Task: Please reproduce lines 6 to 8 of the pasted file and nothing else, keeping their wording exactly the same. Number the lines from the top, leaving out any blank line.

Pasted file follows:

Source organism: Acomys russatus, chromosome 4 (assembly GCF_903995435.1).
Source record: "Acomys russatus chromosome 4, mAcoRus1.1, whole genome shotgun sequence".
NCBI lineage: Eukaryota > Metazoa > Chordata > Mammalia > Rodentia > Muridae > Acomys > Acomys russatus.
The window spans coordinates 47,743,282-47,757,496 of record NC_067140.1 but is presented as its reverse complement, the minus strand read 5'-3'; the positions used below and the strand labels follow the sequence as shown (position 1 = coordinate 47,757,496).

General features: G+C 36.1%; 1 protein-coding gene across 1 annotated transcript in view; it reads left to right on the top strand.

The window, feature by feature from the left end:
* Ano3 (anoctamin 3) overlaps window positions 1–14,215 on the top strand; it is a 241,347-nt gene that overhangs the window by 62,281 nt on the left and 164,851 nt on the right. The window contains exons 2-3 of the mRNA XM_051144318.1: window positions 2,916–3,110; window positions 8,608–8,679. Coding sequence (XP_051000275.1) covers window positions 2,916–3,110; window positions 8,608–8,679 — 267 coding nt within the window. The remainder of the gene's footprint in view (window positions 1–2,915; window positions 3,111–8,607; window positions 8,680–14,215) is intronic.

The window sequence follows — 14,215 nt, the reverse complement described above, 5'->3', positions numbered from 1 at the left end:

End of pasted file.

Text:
The window, feature by feature from the left end:
* Ano3 (anoctamin 3) overlaps window positions 1–14,215 on the top strand; it is a 241,347-nt gene that overhangs the window by 62,281 nt on the left and 164,851 nt on the right. The window contains exons 2-3 of the mRNA XM_051144318.1: window positions 2,916–3,110; window positions 8,608–8,679. Coding sequence (XP_051000275.1) covers window positions 2,916–3,110; window positions 8,608–8,679 — 267 coding nt within the window. The remainder of the gene's footprint in view (window positions 1–2,915; window positions 3,111–8,607; window positions 8,680–14,215) is intronic.

The window sequence follows — 14,215 nt, the reverse complement described above, 5'->3', positions numbered from 1 at the left end: